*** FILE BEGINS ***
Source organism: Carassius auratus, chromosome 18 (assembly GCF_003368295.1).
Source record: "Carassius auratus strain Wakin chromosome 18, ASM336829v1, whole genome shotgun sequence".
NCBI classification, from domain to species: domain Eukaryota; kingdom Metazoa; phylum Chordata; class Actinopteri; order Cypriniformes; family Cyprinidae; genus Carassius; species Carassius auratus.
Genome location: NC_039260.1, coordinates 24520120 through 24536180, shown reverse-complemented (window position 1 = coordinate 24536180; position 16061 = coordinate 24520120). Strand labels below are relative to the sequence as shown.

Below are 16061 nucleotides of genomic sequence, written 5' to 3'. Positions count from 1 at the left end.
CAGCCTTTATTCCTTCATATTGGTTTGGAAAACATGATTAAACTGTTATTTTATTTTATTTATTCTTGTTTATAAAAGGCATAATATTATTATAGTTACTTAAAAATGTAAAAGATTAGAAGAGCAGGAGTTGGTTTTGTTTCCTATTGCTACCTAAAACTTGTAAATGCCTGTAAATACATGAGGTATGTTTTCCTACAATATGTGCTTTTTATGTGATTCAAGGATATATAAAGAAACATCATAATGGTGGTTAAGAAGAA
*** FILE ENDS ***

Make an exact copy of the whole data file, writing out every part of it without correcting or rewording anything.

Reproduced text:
Source organism: Carassius auratus, chromosome 18 (assembly GCF_003368295.1).
Source record: "Carassius auratus strain Wakin chromosome 18, ASM336829v1, whole genome shotgun sequence".
NCBI classification, from domain to species: domain Eukaryota; kingdom Metazoa; phylum Chordata; class Actinopteri; order Cypriniformes; family Cyprinidae; genus Carassius; species Carassius auratus.
Genome location: NC_039260.1, coordinates 24520120 through 24536180, shown reverse-complemented (window position 1 = coordinate 24536180; position 16061 = coordinate 24520120). Strand labels below are relative to the sequence as shown.

Below are 16061 nucleotides of genomic sequence, written 5' to 3'. Positions count from 1 at the left end.
CAGCCTTTATTCCTTCATATTGGTTTGGAAAACATGATTAAACTGTTATTTTATTTTATTTATTCTTGTTTATAAAAGGCATAATATTATTATAGTTACTTAAAAATGTAAAAGATTAGAAGAGCAGGAGTTGGTTTTGTTTCCTATTGCTACCTAAAACTTGTAAATGCCTGTAAATACATGAGGTATGTTTTCCTACAATATGTGCTTTTTATGTGATTCAAGGATATATAAAGAAACATCATAATGGTGGTTAAGAAGAA